EAA Research Consultant
Join Date: Dec 2004
Location: Route 66
In looking at Petersen as indicated, item #45 does appear to have this same type blade, but the image is so dark that I cannot make out the mark It does seem to be located in somewhat the same location on the blade and the single back fuller seems present .
In the text it is noted this cutlass was produced by Richard Gridley who produced these and other military stores c.1776-1777 in his 'furnace' in Sharon, Massachusetts.
As these colonies at that time had been receiving British goods for some time obviously, it seems likely he might have had some of these blades at hand and produced swords using them.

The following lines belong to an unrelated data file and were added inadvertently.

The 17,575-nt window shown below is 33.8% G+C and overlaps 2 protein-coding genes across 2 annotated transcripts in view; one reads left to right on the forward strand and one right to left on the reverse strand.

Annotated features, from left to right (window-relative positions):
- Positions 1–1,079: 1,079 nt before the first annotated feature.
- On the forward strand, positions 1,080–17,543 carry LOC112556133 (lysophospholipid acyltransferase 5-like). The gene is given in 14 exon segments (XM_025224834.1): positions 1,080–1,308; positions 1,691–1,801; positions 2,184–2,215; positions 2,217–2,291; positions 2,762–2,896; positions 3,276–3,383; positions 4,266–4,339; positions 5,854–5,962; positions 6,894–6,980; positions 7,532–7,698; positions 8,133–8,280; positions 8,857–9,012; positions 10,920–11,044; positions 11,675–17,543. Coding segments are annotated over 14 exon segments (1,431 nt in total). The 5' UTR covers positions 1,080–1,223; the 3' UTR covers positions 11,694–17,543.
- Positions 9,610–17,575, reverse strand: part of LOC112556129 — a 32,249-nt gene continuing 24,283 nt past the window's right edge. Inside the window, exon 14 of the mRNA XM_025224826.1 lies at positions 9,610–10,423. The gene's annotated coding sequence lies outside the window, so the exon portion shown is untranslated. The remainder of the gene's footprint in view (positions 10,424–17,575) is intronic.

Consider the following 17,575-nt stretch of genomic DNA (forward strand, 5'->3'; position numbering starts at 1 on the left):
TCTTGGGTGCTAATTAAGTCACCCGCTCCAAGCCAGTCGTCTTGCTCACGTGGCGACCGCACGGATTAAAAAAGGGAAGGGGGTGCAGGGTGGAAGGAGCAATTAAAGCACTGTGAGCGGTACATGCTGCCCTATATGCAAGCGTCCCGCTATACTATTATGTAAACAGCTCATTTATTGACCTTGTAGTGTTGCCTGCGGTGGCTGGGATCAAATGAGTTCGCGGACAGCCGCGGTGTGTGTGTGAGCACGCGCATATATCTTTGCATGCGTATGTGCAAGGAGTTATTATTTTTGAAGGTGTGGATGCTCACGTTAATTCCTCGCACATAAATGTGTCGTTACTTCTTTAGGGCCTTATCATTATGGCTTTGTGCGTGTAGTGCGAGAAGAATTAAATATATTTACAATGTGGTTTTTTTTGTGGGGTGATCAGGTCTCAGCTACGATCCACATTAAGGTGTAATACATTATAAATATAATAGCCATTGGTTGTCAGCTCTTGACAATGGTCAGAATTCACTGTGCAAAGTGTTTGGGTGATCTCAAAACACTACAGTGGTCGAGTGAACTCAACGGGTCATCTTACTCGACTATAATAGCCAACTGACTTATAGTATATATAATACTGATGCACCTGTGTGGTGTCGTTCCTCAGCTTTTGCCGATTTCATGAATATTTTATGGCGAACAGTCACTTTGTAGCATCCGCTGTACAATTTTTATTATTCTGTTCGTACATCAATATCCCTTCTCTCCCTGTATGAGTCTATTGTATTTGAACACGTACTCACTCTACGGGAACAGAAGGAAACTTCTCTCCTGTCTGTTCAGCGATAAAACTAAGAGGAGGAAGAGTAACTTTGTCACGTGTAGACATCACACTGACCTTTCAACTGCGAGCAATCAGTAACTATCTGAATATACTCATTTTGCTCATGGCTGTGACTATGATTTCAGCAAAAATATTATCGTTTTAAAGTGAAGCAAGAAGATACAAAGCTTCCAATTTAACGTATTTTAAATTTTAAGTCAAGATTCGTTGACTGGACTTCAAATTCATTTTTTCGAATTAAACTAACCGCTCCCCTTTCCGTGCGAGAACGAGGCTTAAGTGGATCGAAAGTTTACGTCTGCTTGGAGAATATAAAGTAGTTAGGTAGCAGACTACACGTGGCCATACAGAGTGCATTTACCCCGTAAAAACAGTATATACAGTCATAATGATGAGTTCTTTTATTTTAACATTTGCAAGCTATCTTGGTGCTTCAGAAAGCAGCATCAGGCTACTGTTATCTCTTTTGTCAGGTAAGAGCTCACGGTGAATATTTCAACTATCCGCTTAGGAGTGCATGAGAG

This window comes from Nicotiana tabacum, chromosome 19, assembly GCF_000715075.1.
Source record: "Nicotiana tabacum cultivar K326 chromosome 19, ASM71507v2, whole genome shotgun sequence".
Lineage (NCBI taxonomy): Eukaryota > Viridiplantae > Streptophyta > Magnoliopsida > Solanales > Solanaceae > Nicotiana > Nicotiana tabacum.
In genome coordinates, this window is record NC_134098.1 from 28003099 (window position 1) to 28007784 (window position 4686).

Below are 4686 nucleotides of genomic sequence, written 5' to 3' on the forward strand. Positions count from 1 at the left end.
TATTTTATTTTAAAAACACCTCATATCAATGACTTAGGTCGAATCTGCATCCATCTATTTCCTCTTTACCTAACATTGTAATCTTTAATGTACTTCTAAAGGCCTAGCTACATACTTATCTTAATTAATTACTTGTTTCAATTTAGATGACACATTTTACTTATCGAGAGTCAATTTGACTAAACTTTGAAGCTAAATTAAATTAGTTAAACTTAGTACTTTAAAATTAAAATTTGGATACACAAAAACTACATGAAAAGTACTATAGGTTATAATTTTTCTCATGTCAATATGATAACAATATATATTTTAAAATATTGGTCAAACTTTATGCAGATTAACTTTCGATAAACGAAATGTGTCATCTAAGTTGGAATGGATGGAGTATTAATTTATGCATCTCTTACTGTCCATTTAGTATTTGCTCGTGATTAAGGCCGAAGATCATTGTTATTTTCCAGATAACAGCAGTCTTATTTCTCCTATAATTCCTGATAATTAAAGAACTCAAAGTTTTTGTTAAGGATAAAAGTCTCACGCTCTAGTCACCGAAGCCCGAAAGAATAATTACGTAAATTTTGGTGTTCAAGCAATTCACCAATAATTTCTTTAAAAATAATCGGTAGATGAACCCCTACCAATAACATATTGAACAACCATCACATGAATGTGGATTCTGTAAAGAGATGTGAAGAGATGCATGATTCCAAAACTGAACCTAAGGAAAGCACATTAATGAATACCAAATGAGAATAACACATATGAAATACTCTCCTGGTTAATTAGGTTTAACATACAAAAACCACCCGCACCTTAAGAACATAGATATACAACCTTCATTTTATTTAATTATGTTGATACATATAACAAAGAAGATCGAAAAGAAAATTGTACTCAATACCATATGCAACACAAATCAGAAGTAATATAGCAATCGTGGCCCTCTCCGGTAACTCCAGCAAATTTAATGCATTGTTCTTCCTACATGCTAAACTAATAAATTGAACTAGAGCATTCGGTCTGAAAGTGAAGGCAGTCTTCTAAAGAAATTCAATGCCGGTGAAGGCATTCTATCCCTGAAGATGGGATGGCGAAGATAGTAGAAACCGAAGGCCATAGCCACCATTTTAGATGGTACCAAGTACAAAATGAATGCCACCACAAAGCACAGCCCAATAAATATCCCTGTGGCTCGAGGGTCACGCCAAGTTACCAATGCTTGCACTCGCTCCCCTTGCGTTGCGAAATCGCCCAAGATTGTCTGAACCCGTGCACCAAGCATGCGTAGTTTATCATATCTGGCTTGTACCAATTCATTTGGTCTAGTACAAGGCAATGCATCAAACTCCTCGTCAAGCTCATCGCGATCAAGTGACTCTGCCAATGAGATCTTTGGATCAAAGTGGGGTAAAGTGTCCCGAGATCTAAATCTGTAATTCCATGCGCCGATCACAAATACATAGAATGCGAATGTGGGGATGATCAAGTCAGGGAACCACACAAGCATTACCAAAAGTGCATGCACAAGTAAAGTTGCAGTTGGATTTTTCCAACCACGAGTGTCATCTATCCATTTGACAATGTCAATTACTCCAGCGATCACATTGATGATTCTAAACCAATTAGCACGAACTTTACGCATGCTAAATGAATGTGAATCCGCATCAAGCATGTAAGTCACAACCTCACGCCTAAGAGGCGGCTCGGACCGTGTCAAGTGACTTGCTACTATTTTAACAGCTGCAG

It is often confusing with the term 'hunting' swords with these 18th c. swords and as seen with many references, the hunt was a very gentry oriented affair. Much in these events was of course fashion oriented and it is often difficult to differentiate in court or hunting swords as both were in effect concurrently interchanged in many cases.
As an aside on this piece, in my opinion the dark and vertically fluted grip seems a particularly French affectation, but naturally it is simply a subjective observation based on many French swords using this design.